In October 1812, when a large
As many soldiers were Samuel Wilson's former employees, this joke spread very quickly and "Uncle Sam” became the nickname of the U. S. government.
Catskill, NY 1817 - 1822
After Samuel Wilson's father died in Troy, in 1816, his mother departed for Mason later that same year, where she lived until the end of her life with her youngest son, Thomas.
Samuel and his young brother Nathaniel moved to Catskill, N.Y. There, Samuel wanted to give "Nat" a start in business and create work for other men. They opened another slaughterhouse and meatpacking plant (Samuel had started his first plant with his other brother, Ebenezer, in Troy, in 1793.) Many of the workmen from Troy moved along and it became a flourishing business. They also opened brickyards along the Catskill Creek and today the bridge spanning that creek is named the Uncle Sam Bridge.
Samuel and Nathaniel's families lived in a large mansion located at 251 West Main Street. That's were Martin Van Buren, 8th President of the United States, was married to Hannah Hoes in 1807, before he became the president.
This historical mansion, which was built in 1797, is still standing.
Uncle Sam and Aunt Betsey were active in the First Baptist Church and town affairs in Catskill, just as they had been in Troy, however Troy was the town they had seen grow from a river hamlet to a city, and it was their true home. They returned in 1822 to live the rest of their lives, leaving Nathaniel and his family in Catskill.
Samuel Wilson lived a long life and kept on helping the Troy community. He died on July 31, 1854 at the age of 88. He rests in the Oakwood cemetery beside his wife Betsey.
Monuments mark Samuel's birthplace in Arlington, Massachusetts, and site of burial in Oakwood Cemetery, Troy, New York. Another sign marks "The boyhood home of Uncle Sam" outside his second home in Mason, NH.
As early as the 1830s Uncle Sam became a common cartoon figure, eventually portrayed wearing red, white and blue clothing and sporting gray whiskers. Sam Wilson, however, was always clean-shaven. The most well-known drawing, of a bearded Uncle Sam wearing a star-decorated top hat and pointing an index finger pointing at the view, was created by artist James Montgomery Flagg (Flag!) in 1916 and has been used ever since on military recruiting and other posters.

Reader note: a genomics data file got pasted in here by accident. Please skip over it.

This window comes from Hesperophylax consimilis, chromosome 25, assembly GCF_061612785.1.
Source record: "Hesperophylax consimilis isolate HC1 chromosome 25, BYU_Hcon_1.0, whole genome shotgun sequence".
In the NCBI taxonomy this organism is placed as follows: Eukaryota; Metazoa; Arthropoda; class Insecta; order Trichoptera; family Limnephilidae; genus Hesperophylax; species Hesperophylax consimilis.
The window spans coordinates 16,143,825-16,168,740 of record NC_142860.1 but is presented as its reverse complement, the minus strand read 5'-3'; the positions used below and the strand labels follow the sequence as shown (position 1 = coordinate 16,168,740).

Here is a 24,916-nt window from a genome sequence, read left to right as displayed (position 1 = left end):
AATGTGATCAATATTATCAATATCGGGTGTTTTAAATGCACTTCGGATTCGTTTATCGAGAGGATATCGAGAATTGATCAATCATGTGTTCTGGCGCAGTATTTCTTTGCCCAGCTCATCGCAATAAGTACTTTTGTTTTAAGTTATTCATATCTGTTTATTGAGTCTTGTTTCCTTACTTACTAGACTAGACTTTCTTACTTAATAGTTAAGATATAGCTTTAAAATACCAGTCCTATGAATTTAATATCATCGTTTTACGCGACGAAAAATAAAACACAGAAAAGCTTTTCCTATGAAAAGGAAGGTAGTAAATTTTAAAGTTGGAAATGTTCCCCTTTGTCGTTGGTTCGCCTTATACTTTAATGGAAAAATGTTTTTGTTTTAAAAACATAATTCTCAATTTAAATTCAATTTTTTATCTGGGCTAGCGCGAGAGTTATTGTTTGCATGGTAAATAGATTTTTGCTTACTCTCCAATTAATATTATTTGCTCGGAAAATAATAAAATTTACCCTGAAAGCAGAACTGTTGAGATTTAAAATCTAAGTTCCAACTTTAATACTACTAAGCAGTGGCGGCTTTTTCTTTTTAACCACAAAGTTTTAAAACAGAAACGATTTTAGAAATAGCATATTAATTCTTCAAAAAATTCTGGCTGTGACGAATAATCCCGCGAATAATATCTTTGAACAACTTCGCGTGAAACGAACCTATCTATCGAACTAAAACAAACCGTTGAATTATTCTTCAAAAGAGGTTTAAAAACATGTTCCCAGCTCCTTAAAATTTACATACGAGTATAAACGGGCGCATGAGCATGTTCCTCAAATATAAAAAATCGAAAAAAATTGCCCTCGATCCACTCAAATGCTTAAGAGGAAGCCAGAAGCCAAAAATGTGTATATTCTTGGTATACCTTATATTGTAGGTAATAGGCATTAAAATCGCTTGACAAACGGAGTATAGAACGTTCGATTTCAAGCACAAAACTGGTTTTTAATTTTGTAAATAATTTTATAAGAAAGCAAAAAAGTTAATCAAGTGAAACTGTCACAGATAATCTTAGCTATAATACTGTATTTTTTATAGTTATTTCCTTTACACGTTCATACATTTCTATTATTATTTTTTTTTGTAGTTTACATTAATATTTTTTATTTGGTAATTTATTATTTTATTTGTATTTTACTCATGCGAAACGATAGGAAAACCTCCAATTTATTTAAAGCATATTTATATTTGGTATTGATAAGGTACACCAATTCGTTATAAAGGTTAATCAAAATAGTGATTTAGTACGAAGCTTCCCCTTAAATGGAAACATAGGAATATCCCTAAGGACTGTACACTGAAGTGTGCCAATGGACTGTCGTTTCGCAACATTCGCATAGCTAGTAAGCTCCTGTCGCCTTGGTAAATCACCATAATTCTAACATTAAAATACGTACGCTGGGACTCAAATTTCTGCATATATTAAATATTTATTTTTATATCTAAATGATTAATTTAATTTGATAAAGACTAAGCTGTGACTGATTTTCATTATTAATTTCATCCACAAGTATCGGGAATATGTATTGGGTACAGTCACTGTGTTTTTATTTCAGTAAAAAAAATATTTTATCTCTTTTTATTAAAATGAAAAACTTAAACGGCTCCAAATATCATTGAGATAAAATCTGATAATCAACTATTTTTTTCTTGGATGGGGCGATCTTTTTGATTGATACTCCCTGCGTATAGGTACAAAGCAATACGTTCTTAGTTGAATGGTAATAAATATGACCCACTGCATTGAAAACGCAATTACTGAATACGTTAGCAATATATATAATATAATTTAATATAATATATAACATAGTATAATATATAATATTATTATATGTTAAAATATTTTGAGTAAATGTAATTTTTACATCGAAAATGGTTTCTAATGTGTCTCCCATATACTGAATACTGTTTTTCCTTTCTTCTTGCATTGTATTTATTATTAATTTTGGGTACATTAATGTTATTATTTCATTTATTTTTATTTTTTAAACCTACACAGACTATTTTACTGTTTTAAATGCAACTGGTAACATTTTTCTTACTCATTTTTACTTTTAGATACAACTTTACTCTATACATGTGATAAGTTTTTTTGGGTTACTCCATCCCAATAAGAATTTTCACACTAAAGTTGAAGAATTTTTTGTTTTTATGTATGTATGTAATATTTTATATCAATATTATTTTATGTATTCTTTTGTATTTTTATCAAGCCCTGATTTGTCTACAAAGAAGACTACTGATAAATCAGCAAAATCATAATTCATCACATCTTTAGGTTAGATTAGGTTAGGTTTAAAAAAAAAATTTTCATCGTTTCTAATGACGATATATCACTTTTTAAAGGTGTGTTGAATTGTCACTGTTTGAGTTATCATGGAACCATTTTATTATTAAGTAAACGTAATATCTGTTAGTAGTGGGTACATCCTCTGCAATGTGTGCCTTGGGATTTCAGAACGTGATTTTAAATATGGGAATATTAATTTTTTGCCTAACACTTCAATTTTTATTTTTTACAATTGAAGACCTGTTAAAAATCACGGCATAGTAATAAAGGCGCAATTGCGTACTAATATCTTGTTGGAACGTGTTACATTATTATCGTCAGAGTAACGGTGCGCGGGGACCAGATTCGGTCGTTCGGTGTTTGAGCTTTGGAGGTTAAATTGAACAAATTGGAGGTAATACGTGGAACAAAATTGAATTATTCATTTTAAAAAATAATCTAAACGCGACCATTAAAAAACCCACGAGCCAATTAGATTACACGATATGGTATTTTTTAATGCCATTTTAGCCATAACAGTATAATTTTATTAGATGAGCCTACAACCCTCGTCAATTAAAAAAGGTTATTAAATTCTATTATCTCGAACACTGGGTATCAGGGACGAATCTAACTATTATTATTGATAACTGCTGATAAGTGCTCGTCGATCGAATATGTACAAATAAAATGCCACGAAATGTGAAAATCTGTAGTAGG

On September 15, 1961, the 87th Congress of the United States passed a joint resolution: The bill saluted the "strength and idealism that characterized the life of Samuel Wilson" and recognized Samuel Wilson of Troy, New York, as the progenitor of
Also, the New York State legislature passed a resolution recognizing Samuel Wilson as Uncle Sam and Governor Nelson Rockefeller declared his birthday, September 13, Uncle Sam Day.
President Ronald Reagan designated September 13 as Uncle Sam Day, and the resolution was passed on November 9th, 1988.
The City of Troy, N.Y. proudly proclaims itself as the Home of Uncle Sam, and has held an Uncle Sam Parade each year in September since 1976.
Related marker. Click here for another marker that is related to this marker. Uncle Sam's House, near Mason, New Hampshire.
Also see . . .
1. Menotomy Minuteman Trail Guide. The Menotomy Minuteman Trail Guide of Arlington Massachusetts is available in PDF format here. It has an informative segment about young Samuel Wilson. (Submitted on June 28, 2008, by Howard C. Ohlhous of Duanesburg, New York.)
2. Troy's Oakwood Cemetery: A Brief Overview of the Oakwood Cemetery Grounds. Cemetery website entry (Submitted on June 28, 2008, by Howard C. Ohlhous of Duanesburg, New York.)
Credits. This page was last revised on May 6, 2021. It was originally submitted on June 28, 2008, by Howard C. Ohlhous of Duanesburg, New York. This page has been viewed 8,028 times since then and 423 times this year. It was the Marker of the Week June 29, 2008. Photos: 1, 2, 3, 4, 5, 6, 7, 8, 9, 10, 11, 12, 13. submitted on June 28, 2008, by Howard C. Ohlhous of Duanesburg, New York. 14. submitted on May 2, 2016, by Howard C. Ohlhous of Duanesburg, New York. • J. J. Prats was the editor who published this page.